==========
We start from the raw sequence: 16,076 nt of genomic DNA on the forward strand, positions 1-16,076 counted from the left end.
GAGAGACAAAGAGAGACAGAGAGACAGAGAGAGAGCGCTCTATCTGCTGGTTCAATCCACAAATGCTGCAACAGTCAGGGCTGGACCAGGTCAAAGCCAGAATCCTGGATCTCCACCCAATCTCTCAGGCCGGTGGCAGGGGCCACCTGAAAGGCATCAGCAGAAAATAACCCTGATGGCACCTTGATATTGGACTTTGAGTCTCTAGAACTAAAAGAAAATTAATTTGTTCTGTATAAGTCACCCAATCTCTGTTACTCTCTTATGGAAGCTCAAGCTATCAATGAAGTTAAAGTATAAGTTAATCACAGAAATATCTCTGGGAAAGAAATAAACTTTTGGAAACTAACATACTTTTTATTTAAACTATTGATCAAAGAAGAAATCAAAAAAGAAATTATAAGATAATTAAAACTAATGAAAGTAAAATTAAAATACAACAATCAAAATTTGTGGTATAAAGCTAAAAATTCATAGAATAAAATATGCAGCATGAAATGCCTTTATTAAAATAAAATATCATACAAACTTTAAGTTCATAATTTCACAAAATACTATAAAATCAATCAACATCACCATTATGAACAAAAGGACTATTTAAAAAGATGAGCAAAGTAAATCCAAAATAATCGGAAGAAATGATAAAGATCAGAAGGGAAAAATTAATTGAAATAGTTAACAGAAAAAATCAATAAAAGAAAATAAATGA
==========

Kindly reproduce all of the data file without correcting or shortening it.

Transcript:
We start from the raw sequence: 16,076 nt of genomic DNA on the forward strand, positions 1-16,076 counted from the left end.
GAGAGACAAAGAGAGACAGAGAGACAGAGAGAGAGCGCTCTATCTGCTGGTTCAATCCACAAATGCTGCAACAGTCAGGGCTGGACCAGGTCAAAGCCAGAATCCTGGATCTCCACCCAATCTCTCAGGCCGGTGGCAGGGGCCACCTGAAAGGCATCAGCAGAAAATAACCCTGATGGCACCTTGATATTGGACTTTGAGTCTCTAGAACTAAAAGAAAATTAATTTGTTCTGTATAAGTCACCCAATCTCTGTTACTCTCTTATGGAAGCTCAAGCTATCAATGAAGTTAAAGTATAAGTTAATCACAGAAATATCTCTGGGAAAGAAATAAACTTTTGGAAACTAACATACTTTTTATTTAAACTATTGATCAAAGAAGAAATCAAAAAAGAAATTATAAGATAATTAAAACTAATGAAAGTAAAATTAAAATACAACAATCAAAATTTGTGGTATAAAGCTAAAAATTCATAGAATAAAATATGCAGCATGAAATGCCTTTATTAAAATAAAATATCATACAAACTTTAAGTTCATAATTTCACAAAATACTATAAAATCAATCAACATCACCATTATGAACAAAAGGACTATTTAAAAAGATGAGCAAAGTAAATCCAAAATAATCGGAAGAAATGATAAAGATCAGAAGGGAAAAATTAATTGAAATAGTTAACAGAAAAAATCAATAAAAGAAAATAAATGA